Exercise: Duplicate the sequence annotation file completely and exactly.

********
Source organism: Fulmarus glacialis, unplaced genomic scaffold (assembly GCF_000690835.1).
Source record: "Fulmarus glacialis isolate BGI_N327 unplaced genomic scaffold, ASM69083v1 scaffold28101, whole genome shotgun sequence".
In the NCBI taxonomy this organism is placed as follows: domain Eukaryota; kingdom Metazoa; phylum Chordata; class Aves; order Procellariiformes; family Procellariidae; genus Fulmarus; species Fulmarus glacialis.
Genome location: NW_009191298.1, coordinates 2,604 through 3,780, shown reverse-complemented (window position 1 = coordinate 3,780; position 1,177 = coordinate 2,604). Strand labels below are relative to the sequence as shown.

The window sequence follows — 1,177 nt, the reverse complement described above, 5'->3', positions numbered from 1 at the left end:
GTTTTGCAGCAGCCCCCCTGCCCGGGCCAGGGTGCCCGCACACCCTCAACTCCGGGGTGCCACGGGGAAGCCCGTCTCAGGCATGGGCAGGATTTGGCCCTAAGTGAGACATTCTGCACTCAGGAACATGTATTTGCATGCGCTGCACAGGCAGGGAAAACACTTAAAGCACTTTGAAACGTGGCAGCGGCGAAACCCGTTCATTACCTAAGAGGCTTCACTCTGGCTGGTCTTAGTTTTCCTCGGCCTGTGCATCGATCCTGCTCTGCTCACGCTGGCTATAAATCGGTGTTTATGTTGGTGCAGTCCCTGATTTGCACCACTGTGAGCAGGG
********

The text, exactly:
Source organism: Fulmarus glacialis, unplaced genomic scaffold (assembly GCF_000690835.1).
Source record: "Fulmarus glacialis isolate BGI_N327 unplaced genomic scaffold, ASM69083v1 scaffold28101, whole genome shotgun sequence".
In the NCBI taxonomy this organism is placed as follows: domain Eukaryota; kingdom Metazoa; phylum Chordata; class Aves; order Procellariiformes; family Procellariidae; genus Fulmarus; species Fulmarus glacialis.
Genome location: NW_009191298.1, coordinates 2,604 through 3,780, shown reverse-complemented (window position 1 = coordinate 3,780; position 1,177 = coordinate 2,604). Strand labels below are relative to the sequence as shown.

The window sequence follows — 1,177 nt, the reverse complement described above, 5'->3', positions numbered from 1 at the left end:
GTTTTGCAGCAGCCCCCCTGCCCGGGCCAGGGTGCCCGCACACCCTCAACTCCGGGGTGCCACGGGGAAGCCCGTCTCAGGCATGGGCAGGATTTGGCCCTAAGTGAGACATTCTGCACTCAGGAACATGTATTTGCATGCGCTGCACAGGCAGGGAAAACACTTAAAGCACTTTGAAACGTGGCAGCGGCGAAACCCGTTCATTACCTAAGAGGCTTCACTCTGGCTGGTCTTAGTTTTCCTCGGCCTGTGCATCGATCCTGCTCTGCTCACGCTGGCTATAAATCGGTGTTTATGTTGGTGCAGTCCCTGATTTGCACCACTGTGAGCAGGG